The guard will concentrate its resources on carrying out this limited mission.
Hang on to it as you drop your guard, along with any moldering grudges.
“His overall behavior has been mostly compliant and non-hostile toward the guard force and staff,” it says.
Known for her unforgiving portraits, she brilliantly catches her subjects off guard, teasing out their flaws and contradictions.
Hayes never killed a guard (one of his fellow inmates did, however, shooting one to death following his release).
Prescott was on his guard; he felt that Curtis suspected him.
Oh, Colonel, help me to guard against so dreadful a calamity.
Fifthly;—I had come once already; my opponent was on his guard about me.
What if he should get into a train without a ticket, or send a guard to procure one for him?
She paused a moment to listen whether her guard were undisturbed.
early 15c., "one who keeps watch," from Middle French garde "guardian, warden, keeper; watching, keeping, custody," from Old French garder "to keep, maintain, preserve, protect" (corresponding to Old North French warder, see gu-), from Frankish *wardon, from Proto-Germanic *wardo- "to guard" (see ward (v.)). Abstract or collective sense of "a keeping, a custody" (as in bodyguard) also is from early 15c. Sword-play and fisticuffs sense is from 1590s. Guard-rail attested from 1860.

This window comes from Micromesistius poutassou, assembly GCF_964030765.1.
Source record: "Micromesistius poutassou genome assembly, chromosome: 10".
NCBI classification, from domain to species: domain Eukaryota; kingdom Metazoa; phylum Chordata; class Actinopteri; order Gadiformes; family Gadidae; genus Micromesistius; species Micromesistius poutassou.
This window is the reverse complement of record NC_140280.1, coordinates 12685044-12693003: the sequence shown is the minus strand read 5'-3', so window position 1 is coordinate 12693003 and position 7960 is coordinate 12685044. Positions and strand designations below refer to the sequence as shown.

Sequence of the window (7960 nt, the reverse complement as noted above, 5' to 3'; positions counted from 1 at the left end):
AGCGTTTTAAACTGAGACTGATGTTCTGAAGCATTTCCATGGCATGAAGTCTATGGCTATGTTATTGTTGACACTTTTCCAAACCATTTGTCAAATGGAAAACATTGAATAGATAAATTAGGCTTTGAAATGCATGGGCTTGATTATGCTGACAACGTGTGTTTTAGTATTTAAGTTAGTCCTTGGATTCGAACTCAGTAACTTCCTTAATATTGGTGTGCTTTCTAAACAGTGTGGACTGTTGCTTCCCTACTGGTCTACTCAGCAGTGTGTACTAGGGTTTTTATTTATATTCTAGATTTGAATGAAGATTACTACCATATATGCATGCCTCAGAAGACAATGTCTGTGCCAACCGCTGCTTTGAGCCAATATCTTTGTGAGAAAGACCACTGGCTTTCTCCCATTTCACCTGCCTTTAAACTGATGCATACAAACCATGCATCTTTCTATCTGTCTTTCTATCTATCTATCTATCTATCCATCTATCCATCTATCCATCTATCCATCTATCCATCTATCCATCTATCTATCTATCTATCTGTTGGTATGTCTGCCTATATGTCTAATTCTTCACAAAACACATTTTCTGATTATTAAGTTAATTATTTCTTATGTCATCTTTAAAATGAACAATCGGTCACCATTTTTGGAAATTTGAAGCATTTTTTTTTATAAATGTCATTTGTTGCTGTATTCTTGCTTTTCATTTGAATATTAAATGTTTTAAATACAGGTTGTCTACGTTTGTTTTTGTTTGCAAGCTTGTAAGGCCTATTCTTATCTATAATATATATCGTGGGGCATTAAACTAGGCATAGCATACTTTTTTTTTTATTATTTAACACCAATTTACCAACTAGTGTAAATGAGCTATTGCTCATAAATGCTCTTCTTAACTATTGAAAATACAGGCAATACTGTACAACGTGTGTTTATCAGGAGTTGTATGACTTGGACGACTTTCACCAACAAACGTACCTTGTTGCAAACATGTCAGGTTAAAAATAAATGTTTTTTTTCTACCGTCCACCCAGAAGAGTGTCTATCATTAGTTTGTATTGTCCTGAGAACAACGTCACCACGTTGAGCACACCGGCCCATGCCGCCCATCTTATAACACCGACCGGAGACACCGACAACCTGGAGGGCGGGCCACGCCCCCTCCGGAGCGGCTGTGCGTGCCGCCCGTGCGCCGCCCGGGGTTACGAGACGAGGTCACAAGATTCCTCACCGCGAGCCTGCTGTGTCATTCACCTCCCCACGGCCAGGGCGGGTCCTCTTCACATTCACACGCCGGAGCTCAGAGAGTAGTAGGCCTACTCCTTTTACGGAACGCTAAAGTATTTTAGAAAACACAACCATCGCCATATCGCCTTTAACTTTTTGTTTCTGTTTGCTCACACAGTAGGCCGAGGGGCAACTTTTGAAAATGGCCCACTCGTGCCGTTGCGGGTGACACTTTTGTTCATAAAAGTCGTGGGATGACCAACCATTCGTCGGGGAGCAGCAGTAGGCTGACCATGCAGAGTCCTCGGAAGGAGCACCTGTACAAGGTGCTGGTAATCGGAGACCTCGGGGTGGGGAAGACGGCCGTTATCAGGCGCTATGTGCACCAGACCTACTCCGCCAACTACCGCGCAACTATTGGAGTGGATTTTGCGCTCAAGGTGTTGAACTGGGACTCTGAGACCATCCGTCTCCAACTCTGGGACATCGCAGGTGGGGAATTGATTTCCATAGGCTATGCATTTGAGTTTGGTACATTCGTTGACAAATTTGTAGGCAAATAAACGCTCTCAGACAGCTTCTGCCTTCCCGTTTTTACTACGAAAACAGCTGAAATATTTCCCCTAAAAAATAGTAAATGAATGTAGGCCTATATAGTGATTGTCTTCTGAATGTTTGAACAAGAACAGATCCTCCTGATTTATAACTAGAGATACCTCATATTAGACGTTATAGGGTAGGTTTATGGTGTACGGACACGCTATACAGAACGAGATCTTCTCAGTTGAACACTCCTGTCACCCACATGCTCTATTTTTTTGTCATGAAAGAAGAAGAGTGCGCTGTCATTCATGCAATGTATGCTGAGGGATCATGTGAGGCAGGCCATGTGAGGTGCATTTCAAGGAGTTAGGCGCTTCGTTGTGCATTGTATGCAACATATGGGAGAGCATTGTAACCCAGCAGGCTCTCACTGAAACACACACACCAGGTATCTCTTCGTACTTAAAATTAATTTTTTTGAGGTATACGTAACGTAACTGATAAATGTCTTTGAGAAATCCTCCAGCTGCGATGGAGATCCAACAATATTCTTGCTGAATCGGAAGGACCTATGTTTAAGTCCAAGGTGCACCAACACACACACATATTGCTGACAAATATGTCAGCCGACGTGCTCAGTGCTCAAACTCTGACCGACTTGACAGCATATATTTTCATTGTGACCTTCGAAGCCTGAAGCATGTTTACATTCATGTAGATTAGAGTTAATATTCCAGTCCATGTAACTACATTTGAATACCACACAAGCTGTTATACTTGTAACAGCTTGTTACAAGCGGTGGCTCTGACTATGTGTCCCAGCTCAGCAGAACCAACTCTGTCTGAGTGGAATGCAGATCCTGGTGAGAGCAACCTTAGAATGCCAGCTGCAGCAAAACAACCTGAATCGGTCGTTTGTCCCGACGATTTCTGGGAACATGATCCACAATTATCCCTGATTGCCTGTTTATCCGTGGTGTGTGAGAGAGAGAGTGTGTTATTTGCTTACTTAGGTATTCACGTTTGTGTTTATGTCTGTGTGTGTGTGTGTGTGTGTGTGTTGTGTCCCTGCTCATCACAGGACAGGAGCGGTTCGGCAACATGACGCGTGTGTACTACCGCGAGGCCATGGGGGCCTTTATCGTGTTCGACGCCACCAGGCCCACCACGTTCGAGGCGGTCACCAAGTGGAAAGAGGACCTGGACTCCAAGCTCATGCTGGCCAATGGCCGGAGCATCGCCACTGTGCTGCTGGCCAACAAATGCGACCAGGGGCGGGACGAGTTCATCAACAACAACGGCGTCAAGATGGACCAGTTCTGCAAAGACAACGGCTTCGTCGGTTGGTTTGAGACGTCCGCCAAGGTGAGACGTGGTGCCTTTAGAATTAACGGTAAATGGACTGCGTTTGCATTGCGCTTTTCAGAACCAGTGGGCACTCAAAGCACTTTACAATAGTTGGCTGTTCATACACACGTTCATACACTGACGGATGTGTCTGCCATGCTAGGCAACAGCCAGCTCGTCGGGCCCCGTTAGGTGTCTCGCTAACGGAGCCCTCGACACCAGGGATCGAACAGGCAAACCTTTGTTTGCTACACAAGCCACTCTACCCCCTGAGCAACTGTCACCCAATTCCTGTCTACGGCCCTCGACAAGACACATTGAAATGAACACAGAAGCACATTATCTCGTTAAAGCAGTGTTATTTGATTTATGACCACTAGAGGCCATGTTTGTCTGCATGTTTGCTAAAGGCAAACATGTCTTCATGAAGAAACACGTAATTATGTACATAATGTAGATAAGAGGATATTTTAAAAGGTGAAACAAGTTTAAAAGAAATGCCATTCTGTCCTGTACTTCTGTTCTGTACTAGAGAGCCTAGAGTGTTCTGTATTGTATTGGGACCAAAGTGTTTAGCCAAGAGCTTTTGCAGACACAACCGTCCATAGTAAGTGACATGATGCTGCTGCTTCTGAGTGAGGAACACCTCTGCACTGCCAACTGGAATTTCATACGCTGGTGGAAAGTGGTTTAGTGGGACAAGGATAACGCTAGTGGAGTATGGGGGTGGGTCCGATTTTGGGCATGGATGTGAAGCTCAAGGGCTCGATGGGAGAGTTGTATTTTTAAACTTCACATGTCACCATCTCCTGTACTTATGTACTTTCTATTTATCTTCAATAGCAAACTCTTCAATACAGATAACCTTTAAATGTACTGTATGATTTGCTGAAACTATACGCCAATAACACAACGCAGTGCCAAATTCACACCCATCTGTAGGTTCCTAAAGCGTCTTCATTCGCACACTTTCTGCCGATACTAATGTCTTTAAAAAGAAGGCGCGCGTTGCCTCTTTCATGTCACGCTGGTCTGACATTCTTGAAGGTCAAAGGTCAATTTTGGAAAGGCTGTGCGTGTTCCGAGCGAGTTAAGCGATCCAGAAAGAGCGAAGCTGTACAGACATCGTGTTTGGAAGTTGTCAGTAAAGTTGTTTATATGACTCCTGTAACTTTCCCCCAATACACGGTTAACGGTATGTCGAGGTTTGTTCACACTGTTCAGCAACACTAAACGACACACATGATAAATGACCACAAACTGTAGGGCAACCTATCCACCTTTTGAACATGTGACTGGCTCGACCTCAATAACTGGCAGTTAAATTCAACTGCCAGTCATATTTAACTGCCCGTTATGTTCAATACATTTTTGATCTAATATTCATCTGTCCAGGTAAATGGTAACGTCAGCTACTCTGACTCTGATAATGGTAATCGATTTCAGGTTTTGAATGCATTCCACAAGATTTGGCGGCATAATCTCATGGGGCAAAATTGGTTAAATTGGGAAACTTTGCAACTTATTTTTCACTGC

1. In functional programming, a Boolean expression attached to a function definition specifying when (for what arguments) that definition is appropriate.
2. In (parallel) logic programming, a Boolean expression which is used to select a clause from several alternative matching clauses.
See Guarded Horn Clauses.
3. In parallel languages, a Boolean expression which specifies when an message may be sent or received.
(1.) Heb. tabbah (properly a "cook," and in a secondary sense "executioner," because this office fell to the lot of the cook in Eastern countries), the bodyguard of the kings of Egypt (Gen. 37:36) and Babylon (2 Kings 25:8; Jer. 40:1; Dan. 2:14). (2.) Heb. rats, properly a "courier," one whose office was to run before the king's chariot (2 Sam. 15:1; 1 Kings 1:5). The couriers were also military guards (1 Sam. 22:17; 2 Kings 10:25). They were probably the same who under David were called Pelethites (1 Kings 14:27; 2 Sam. 15:1). (3.) Heb. mishmereth, one who watches (Neh. 4:22), or a watch-station (7:3; 12:9; Job 7:12). In the New Testament (Mark 6:27) the Authorized Version renders the Greek _spekulator_ by "executioner," earlier English versions by "hangman," the Revised Version by "soldier of his guard." The word properly means a "pikeman" or "halberdier," of whom the bodyguard of kings and princes was composed. In Matt. 27:65, 66; 28:11, the Authorized Version renders the Greek _kustodia_ by "watch," and the Revised Version by "guard," the Roman guard, which consisted of four soldiers, who were relieved every three hours (Acts 12:4). The "captain of the guard" mentioned Acts 28:16 was the commander of the Praetorian troops, whose duty it was to receive and take charge of all prisoners from the provinces.